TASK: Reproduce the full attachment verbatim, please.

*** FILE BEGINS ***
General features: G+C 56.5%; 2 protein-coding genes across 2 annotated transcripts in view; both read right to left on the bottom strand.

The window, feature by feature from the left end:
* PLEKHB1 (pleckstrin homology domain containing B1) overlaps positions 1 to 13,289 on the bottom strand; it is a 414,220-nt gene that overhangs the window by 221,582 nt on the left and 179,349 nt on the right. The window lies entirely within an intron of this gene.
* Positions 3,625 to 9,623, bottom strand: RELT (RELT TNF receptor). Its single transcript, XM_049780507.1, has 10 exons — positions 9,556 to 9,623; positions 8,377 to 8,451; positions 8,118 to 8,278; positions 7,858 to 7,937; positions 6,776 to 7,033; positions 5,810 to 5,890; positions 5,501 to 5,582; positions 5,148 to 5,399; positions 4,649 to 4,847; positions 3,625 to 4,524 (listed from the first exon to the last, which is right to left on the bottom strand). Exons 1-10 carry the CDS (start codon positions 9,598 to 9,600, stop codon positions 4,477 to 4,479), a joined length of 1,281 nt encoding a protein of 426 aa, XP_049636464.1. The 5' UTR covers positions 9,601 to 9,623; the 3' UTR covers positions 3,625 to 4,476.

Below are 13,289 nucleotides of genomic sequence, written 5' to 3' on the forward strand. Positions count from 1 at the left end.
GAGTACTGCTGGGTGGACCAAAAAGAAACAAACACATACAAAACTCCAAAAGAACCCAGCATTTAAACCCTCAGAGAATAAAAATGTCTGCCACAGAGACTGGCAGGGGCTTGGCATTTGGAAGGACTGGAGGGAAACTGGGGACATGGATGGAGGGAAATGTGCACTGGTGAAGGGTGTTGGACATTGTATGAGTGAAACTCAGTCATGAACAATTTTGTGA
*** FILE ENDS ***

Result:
General features: G+C 56.5%; 2 protein-coding genes across 2 annotated transcripts in view; both read right to left on the bottom strand.

The window, feature by feature from the left end:
* PLEKHB1 (pleckstrin homology domain containing B1) overlaps positions 1 to 13,289 on the bottom strand; it is a 414,220-nt gene that overhangs the window by 221,582 nt on the left and 179,349 nt on the right. The window lies entirely within an intron of this gene.
* Positions 3,625 to 9,623, bottom strand: RELT (RELT TNF receptor). Its single transcript, XM_049780507.1, has 10 exons — positions 9,556 to 9,623; positions 8,377 to 8,451; positions 8,118 to 8,278; positions 7,858 to 7,937; positions 6,776 to 7,033; positions 5,810 to 5,890; positions 5,501 to 5,582; positions 5,148 to 5,399; positions 4,649 to 4,847; positions 3,625 to 4,524 (listed from the first exon to the last, which is right to left on the bottom strand). Exons 1-10 carry the CDS (start codon positions 9,598 to 9,600, stop codon positions 4,477 to 4,479), a joined length of 1,281 nt encoding a protein of 426 aa, XP_049636464.1. The 5' UTR covers positions 9,601 to 9,623; the 3' UTR covers positions 3,625 to 4,476.

Below are 13,289 nucleotides of genomic sequence, written 5' to 3' on the forward strand. Positions count from 1 at the left end.
GAGTACTGCTGGGTGGACCAAAAAGAAACAAACACATACAAAACTCCAAAAGAACCCAGCATTTAAACCCTCAGAGAATAAAAATGTCTGCCACAGAGACTGGCAGGGGCTTGGCATTTGGAAGGACTGGAGGGAAACTGGGGACATGGATGGAGGGAAATGTGCACTGGTGAAGGGTGTTGGACATTGTATGAGTGAAACTCAGTCATGAACAATTTTGTGA